By Elisabet Rodríguez
Las Palmas de Gran Canaria
Port of Granadilla
The development of traffics and the activity linked to them in the Port of Santa Cruz (Santa Cruz is Tenerife’s capital) has resulted in the saturation of the port area and the near obsolescence of certain areas of the port for the traffics developed in them.
The problem that arises is the future impossibility of supplying Tenerife and its closest islands or this supply entailing a high cost for the Canarian population.
As these deficiencies were revealed, the need to proceed with the expansion of the port infrastructures of Tenerife was evident.
The Port Authority assessed the possible location alternatives for the expansion of the island's port infrastructure. Discarded the alternative to expand the Port of Santa Cruz, possible locations were analysed.
The coast of the municipality of Granadilla was finally chosen, with which it aims to fulfil the following objectives:
· Ensure the capacity of Tenerife's port infrastructures to absorb the anticipated traffic increases and thus efficiently secure the supply and economy of Tenerife and its closest islands.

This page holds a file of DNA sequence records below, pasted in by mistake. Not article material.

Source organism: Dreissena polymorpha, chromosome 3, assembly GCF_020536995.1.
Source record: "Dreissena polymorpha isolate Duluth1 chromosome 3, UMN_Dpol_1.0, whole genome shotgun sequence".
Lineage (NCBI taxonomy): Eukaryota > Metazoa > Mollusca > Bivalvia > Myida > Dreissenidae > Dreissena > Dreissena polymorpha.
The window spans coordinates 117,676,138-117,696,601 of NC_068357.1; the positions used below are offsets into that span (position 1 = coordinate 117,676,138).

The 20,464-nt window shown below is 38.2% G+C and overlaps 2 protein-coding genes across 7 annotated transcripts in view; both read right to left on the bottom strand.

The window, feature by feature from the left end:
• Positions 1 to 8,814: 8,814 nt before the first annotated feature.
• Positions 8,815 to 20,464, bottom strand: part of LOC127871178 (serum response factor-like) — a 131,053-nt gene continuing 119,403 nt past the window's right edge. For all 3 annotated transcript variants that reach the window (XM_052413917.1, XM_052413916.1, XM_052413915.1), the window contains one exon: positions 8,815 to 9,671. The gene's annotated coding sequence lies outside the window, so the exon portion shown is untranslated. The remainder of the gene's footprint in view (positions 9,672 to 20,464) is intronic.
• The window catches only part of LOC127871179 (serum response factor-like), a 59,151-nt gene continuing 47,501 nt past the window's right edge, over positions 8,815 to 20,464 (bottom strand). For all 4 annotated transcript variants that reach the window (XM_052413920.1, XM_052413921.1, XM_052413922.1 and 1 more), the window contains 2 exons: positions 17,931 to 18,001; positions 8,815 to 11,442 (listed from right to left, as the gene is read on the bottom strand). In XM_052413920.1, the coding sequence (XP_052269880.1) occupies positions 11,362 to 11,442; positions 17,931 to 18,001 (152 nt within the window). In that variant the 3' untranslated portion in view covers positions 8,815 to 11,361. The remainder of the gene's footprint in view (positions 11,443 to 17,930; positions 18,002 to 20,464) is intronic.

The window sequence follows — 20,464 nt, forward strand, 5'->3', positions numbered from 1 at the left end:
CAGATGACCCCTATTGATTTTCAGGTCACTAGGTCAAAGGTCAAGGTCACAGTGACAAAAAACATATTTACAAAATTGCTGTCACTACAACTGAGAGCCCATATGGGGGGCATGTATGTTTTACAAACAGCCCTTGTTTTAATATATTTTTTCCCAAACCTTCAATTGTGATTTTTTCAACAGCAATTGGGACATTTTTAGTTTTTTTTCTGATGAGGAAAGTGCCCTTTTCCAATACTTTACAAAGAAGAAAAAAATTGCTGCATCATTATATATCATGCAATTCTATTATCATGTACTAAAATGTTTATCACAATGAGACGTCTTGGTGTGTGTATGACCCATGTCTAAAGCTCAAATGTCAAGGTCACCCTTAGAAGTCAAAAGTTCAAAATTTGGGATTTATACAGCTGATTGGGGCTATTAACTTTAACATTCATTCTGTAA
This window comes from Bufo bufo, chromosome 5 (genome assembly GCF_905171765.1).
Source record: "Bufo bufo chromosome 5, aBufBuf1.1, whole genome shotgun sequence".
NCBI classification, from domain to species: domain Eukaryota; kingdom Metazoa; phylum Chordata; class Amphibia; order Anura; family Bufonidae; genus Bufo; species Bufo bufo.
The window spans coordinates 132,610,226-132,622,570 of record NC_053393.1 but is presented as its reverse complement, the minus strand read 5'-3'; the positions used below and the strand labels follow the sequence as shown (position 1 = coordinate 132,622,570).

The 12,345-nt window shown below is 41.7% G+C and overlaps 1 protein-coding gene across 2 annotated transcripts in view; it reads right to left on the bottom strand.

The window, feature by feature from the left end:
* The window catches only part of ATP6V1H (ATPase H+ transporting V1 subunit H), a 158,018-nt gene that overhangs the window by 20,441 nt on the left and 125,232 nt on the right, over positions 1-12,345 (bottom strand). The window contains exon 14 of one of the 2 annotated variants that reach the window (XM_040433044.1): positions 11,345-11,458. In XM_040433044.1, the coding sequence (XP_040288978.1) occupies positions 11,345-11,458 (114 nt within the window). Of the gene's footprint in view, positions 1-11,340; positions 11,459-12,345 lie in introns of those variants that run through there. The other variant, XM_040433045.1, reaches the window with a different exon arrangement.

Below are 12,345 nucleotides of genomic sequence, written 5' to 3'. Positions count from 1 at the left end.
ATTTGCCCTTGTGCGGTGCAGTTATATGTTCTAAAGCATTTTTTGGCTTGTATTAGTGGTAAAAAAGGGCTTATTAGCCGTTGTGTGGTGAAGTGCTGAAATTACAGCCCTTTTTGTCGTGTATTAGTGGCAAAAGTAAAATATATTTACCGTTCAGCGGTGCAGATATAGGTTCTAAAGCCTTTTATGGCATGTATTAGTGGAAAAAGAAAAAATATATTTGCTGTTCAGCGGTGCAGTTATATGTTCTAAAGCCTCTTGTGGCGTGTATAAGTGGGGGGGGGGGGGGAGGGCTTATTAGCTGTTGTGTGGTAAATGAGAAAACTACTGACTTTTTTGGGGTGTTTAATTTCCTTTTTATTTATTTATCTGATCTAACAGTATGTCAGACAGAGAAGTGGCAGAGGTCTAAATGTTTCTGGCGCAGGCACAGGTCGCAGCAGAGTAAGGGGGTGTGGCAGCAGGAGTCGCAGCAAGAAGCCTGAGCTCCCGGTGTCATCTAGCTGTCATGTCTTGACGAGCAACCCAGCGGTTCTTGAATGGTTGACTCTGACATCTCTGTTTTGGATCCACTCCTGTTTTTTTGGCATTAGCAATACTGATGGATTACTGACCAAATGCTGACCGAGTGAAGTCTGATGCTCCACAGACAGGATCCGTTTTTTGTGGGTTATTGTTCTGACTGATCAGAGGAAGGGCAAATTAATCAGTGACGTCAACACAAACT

· Enable and promote an alternative of economic development through the constitution in the area, next to the industrial area and the international airport, of a logistic hub adding value to the transit of merchandises.
Port of Las Palmas
The lands of the service area of the Port of Las Palmas that are in the file properly represented in the corresponding plane, have been divided into functional areas as follows:
· Functional Area 1 – Expansion lands in La Isleta:
Area located north of the port service area. These are lands allowed to be urban used to obtain the resources of landfills and materials for the execution of works and port expansions.
· Functional Area 2 – Urbanisation of the Duty-Free Zone (Zona Franca) and La Isleta:
Intended for the implementation and development of activities related to port logistics: storage, product development and distribution of goods.
· Functional Area 3 – La Esfinge Dock and Reina Sofía Dock:
Intended for solid bulk and naval repairs, as well as fuel loading/unloading facilities (Duques de Alba).
· Functional Area 4 – Urbanisation for logistic and complementary activities:
Lands urbanised following the typology of industrial areas, closed blocks, with warehouses related to port logistics, etc.
· Functional Area 5 – Naval repairs: